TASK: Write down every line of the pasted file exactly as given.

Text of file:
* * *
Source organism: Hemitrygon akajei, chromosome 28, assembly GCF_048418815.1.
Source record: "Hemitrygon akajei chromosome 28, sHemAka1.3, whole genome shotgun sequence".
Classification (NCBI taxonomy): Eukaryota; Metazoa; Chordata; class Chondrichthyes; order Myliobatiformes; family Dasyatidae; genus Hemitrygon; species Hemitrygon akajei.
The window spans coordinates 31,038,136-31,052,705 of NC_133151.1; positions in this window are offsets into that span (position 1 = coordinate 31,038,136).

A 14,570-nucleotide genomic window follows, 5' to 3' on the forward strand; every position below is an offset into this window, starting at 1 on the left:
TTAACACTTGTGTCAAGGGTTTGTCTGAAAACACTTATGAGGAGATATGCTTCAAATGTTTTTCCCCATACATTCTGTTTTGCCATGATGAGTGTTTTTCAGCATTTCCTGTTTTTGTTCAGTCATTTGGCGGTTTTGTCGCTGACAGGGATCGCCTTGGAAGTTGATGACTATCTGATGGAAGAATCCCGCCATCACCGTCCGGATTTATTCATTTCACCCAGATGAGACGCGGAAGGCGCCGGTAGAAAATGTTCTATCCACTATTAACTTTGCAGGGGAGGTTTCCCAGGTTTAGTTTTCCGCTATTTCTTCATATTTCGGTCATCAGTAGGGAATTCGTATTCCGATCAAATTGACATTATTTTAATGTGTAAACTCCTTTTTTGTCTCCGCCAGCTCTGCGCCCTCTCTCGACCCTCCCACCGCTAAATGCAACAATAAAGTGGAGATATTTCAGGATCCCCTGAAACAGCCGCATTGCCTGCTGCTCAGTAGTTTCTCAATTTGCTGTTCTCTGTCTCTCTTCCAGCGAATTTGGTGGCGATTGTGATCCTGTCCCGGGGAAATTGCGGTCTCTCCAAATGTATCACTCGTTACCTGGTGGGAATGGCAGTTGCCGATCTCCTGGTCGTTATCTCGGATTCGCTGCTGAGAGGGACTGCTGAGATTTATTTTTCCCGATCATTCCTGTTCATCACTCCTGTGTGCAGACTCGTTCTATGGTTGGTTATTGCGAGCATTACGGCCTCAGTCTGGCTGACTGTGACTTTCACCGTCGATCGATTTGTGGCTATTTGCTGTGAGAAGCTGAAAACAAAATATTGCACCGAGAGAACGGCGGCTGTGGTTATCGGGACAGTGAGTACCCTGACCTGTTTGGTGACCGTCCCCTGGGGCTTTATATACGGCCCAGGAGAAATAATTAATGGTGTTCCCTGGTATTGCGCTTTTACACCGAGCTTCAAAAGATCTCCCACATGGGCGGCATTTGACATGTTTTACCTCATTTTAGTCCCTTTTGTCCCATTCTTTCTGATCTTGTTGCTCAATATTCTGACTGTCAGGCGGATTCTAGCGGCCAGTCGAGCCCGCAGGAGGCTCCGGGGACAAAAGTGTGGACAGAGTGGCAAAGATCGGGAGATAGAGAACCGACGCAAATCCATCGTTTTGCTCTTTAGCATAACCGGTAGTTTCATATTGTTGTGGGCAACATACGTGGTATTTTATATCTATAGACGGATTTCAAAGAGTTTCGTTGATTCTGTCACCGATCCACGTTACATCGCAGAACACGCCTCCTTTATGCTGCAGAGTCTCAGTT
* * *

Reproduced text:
Source organism: Hemitrygon akajei, chromosome 28, assembly GCF_048418815.1.
Source record: "Hemitrygon akajei chromosome 28, sHemAka1.3, whole genome shotgun sequence".
Classification (NCBI taxonomy): Eukaryota; Metazoa; Chordata; class Chondrichthyes; order Myliobatiformes; family Dasyatidae; genus Hemitrygon; species Hemitrygon akajei.
The window spans coordinates 31,038,136-31,052,705 of NC_133151.1; positions in this window are offsets into that span (position 1 = coordinate 31,038,136).

A 14,570-nucleotide genomic window follows, 5' to 3' on the forward strand; every position below is an offset into this window, starting at 1 on the left:
TTAACACTTGTGTCAAGGGTTTGTCTGAAAACACTTATGAGGAGATATGCTTCAAATGTTTTTCCCCATACATTCTGTTTTGCCATGATGAGTGTTTTTCAGCATTTCCTGTTTTTGTTCAGTCATTTGGCGGTTTTGTCGCTGACAGGGATCGCCTTGGAAGTTGATGACTATCTGATGGAAGAATCCCGCCATCACCGTCCGGATTTATTCATTTCACCCAGATGAGACGCGGAAGGCGCCGGTAGAAAATGTTCTATCCACTATTAACTTTGCAGGGGAGGTTTCCCAGGTTTAGTTTTCCGCTATTTCTTCATATTTCGGTCATCAGTAGGGAATTCGTATTCCGATCAAATTGACATTATTTTAATGTGTAAACTCCTTTTTTGTCTCCGCCAGCTCTGCGCCCTCTCTCGACCCTCCCACCGCTAAATGCAACAATAAAGTGGAGATATTTCAGGATCCCCTGAAACAGCCGCATTGCCTGCTGCTCAGTAGTTTCTCAATTTGCTGTTCTCTGTCTCTCTTCCAGCGAATTTGGTGGCGATTGTGATCCTGTCCCGGGGAAATTGCGGTCTCTCCAAATGTATCACTCGTTACCTGGTGGGAATGGCAGTTGCCGATCTCCTGGTCGTTATCTCGGATTCGCTGCTGAGAGGGACTGCTGAGATTTATTTTTCCCGATCATTCCTGTTCATCACTCCTGTGTGCAGACTCGTTCTATGGTTGGTTATTGCGAGCATTACGGCCTCAGTCTGGCTGACTGTGACTTTCACCGTCGATCGATTTGTGGCTATTTGCTGTGAGAAGCTGAAAACAAAATATTGCACCGAGAGAACGGCGGCTGTGGTTATCGGGACAGTGAGTACCCTGACCTGTTTGGTGACCGTCCCCTGGGGCTTTATATACGGCCCAGGAGAAATAATTAATGGTGTTCCCTGGTATTGCGCTTTTACACCGAGCTTCAAAAGATCTCCCACATGGGCGGCATTTGACATGTTTTACCTCATTTTAGTCCCTTTTGTCCCATTCTTTCTGATCTTGTTGCTCAATATTCTGACTGTCAGGCGGATTCTAGCGGCCAGTCGAGCCCGCAGGAGGCTCCGGGGACAAAAGTGTGGACAGAGTGGCAAAGATCGGGAGATAGAGAACCGACGCAAATCCATCGTTTTGCTCTTTAGCATAACCGGTAGTTTCATATTGTTGTGGGCAACATACGTGGTATTTTATATCTATAGACGGATTTCAAAGAGTTTCGTTGATTCTGTCACCGATCCACGTTACATCGCAGAACACGCCTCCTTTATGCTGCAGAGTCTCAGTT